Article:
VIETNAM IS A COMMUNIST NATION—ONE OF THE FEW REMAINING, AND OF COURSE not anything like the communism that gave birth to the cold war, but nonetheless, it is a sovereign nation that still links its identity to Marx and Lenin (through Chairman Ho).
The United States is not a Communist nation. Defeated by Vietnam yet a victor in the cold war, we are a nation that in large part defines itself in opposition to the ideology of Marx and Lenin. 1 Vietnam sets as its ideal the state in service of the withering of the state; the United States sets as its ideal the withered state in the service of liberty. Control is the model of communism; freedom is the model of the United States.
Or so we are to think.
I confess a certain fascination with Communist states. In the early 1980s I wandered through every European Communist state that would let me in. I spent much of the summer of 1996 wandering through Vietnam. Alone and e-mail-free, I tried to understand this place that in my childhood fell victim to my nation's exported struggle with the cold war.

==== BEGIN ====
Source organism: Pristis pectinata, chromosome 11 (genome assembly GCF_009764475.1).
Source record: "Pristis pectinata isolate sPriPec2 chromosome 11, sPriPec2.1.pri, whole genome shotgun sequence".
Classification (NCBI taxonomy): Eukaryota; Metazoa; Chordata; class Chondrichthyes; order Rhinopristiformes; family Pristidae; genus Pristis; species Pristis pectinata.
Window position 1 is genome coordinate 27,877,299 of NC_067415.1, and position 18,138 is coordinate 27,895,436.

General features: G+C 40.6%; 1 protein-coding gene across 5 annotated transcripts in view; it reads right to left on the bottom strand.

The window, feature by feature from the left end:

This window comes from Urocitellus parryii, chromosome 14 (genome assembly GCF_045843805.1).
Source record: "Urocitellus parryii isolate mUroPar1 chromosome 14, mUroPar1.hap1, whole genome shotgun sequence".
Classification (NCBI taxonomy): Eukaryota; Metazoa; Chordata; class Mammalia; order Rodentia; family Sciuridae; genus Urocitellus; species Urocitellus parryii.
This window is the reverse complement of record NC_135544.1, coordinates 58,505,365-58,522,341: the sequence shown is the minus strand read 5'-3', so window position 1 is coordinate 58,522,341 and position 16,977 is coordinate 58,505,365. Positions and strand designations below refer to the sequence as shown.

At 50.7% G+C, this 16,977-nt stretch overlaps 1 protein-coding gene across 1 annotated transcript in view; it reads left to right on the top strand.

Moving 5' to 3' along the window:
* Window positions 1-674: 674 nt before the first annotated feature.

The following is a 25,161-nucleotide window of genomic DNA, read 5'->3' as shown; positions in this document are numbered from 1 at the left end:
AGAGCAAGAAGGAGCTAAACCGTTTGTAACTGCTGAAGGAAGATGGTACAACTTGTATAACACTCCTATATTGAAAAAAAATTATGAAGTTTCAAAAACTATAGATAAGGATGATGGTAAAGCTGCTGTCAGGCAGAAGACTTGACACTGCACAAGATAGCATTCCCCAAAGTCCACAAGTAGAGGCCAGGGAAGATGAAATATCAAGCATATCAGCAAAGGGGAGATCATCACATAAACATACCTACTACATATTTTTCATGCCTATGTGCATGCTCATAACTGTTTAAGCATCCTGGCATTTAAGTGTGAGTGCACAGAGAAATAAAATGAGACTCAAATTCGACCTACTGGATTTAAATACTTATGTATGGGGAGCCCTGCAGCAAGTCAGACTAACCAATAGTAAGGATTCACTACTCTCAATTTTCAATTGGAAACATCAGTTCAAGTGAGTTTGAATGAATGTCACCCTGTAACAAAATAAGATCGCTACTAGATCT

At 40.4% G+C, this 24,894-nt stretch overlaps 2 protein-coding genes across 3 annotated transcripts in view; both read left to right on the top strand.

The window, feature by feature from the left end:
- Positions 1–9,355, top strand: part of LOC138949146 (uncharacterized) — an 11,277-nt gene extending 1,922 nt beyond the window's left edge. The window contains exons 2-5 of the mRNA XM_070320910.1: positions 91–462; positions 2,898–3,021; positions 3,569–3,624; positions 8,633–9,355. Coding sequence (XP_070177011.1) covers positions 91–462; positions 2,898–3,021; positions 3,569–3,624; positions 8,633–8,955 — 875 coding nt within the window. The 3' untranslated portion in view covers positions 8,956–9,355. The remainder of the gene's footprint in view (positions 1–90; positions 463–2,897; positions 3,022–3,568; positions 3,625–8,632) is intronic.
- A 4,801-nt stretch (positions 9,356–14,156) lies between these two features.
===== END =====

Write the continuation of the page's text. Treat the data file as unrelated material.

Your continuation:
I've been to many places—traveling is a hobby of mine—but never to a place more spectacular. One is always overwhelmed by forgiveness, and an American can't help being overwhelmed by this nation's warmth and welcome. Perhaps had we "won" the war forgiveness would not be so forthcoming. But it apparently comes easily to those who did win.
I was not there to understand forgiveness, however, but to learn something about how the place ran. I wanted to understand how this state exercises control over its citizens; how it continues to regulate; how it qualifies as one of the last remaining Communist states. So I spent time talking to lawyers, businessmen, and managers of the emerging Net in Vietnam ("NetNam"). Very quickly, a surprising picture emerged.